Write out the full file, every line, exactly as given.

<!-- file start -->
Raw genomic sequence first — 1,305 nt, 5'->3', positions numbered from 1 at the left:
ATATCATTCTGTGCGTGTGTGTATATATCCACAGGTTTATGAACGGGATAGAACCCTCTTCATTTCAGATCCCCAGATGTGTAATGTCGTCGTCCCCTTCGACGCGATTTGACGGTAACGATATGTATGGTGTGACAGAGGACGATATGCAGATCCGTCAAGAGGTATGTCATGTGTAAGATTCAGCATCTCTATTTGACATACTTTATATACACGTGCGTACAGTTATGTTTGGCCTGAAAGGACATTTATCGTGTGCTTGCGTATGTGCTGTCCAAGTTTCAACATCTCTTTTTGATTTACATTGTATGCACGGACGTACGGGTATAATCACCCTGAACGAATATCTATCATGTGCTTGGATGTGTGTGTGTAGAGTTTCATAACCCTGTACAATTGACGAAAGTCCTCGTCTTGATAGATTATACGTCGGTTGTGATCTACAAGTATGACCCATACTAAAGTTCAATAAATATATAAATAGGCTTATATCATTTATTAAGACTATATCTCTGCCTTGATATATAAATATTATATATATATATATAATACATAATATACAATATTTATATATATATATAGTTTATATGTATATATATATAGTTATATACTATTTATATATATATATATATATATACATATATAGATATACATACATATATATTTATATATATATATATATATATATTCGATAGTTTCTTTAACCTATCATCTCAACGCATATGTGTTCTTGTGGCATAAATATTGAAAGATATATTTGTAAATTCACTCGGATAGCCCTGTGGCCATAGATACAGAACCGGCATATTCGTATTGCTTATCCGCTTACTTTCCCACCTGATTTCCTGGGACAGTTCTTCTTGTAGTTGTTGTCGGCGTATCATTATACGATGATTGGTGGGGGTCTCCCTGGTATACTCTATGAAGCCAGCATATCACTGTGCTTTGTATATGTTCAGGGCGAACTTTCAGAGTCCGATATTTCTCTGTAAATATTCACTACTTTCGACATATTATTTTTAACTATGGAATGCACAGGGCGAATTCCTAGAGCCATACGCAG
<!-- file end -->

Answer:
Raw genomic sequence first — 1,305 nt, 5'->3', positions numbered from 1 at the left:
ATATCATTCTGTGCGTGTGTGTATATATCCACAGGTTTATGAACGGGATAGAACCCTCTTCATTTCAGATCCCCAGATGTGTAATGTCGTCGTCCCCTTCGACGCGATTTGACGGTAACGATATGTATGGTGTGACAGAGGACGATATGCAGATCCGTCAAGAGGTATGTCATGTGTAAGATTCAGCATCTCTATTTGACATACTTTATATACACGTGCGTACAGTTATGTTTGGCCTGAAAGGACATTTATCGTGTGCTTGCGTATGTGCTGTCCAAGTTTCAACATCTCTTTTTGATTTACATTGTATGCACGGACGTACGGGTATAATCACCCTGAACGAATATCTATCATGTGCTTGGATGTGTGTGTGTAGAGTTTCATAACCCTGTACAATTGACGAAAGTCCTCGTCTTGATAGATTATACGTCGGTTGTGATCTACAAGTATGACCCATACTAAAGTTCAATAAATATATAAATAGGCTTATATCATTTATTAAGACTATATCTCTGCCTTGATATATAAATATTATATATATATATATAATACATAATATACAATATTTATATATATATATAGTTTATATGTATATATATATAGTTATATACTATTTATATATATATATATATATATACATATATAGATATACATACATATATATTTATATATATATATATATATATATTCGATAGTTTCTTTAACCTATCATCTCAACGCATATGTGTTCTTGTGGCATAAATATTGAAAGATATATTTGTAAATTCACTCGGATAGCCCTGTGGCCATAGATACAGAACCGGCATATTCGTATTGCTTATCCGCTTACTTTCCCACCTGATTTCCTGGGACAGTTCTTCTTGTAGTTGTTGTCGGCGTATCATTATACGATGATTGGTGGGGGTCTCCCTGGTATACTCTATGAAGCCAGCATATCACTGTGCTTTGTATATGTTCAGGGCGAACTTTCAGAGTCCGATATTTCTCTGTAAATATTCACTACTTTCGACATATTATTTTTAACTATGGAATGCACAGGGCGAATTCCTAGAGCCATACGCAG